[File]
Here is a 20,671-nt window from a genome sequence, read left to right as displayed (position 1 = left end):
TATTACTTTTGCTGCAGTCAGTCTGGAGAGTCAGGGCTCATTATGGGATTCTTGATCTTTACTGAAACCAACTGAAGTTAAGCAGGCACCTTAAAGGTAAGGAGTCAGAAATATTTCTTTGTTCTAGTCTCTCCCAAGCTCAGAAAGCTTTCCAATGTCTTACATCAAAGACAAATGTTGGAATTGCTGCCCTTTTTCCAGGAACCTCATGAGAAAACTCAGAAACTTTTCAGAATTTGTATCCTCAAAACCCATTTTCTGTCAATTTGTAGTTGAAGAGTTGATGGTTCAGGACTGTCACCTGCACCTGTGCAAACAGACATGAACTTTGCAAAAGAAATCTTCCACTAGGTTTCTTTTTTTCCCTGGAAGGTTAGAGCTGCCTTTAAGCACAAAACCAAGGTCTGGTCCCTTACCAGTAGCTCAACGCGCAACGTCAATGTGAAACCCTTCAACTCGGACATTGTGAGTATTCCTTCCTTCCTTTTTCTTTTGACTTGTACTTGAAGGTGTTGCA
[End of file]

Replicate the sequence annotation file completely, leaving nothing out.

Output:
Here is a 20,671-nt window from a genome sequence, read left to right as displayed (position 1 = left end):
TATTACTTTTGCTGCAGTCAGTCTGGAGAGTCAGGGCTCATTATGGGATTCTTGATCTTTACTGAAACCAACTGAAGTTAAGCAGGCACCTTAAAGGTAAGGAGTCAGAAATATTTCTTTGTTCTAGTCTCTCCCAAGCTCAGAAAGCTTTCCAATGTCTTACATCAAAGACAAATGTTGGAATTGCTGCCCTTTTTCCAGGAACCTCATGAGAAAACTCAGAAACTTTTCAGAATTTGTATCCTCAAAACCCATTTTCTGTCAATTTGTAGTTGAAGAGTTGATGGTTCAGGACTGTCACCTGCACCTGTGCAAACAGACATGAACTTTGCAAAAGAAATCTTCCACTAGGTTTCTTTTTTTCCCTGGAAGGTTAGAGCTGCCTTTAAGCACAAAACCAAGGTCTGGTCCCTTACCAGTAGCTCAACGCGCAACGTCAATGTGAAACCCTTCAACTCGGACATTGTGAGTATTCCTTCCTTCCTTTTTCTTTTGACTTGTACTTGAAGGTGTTGCA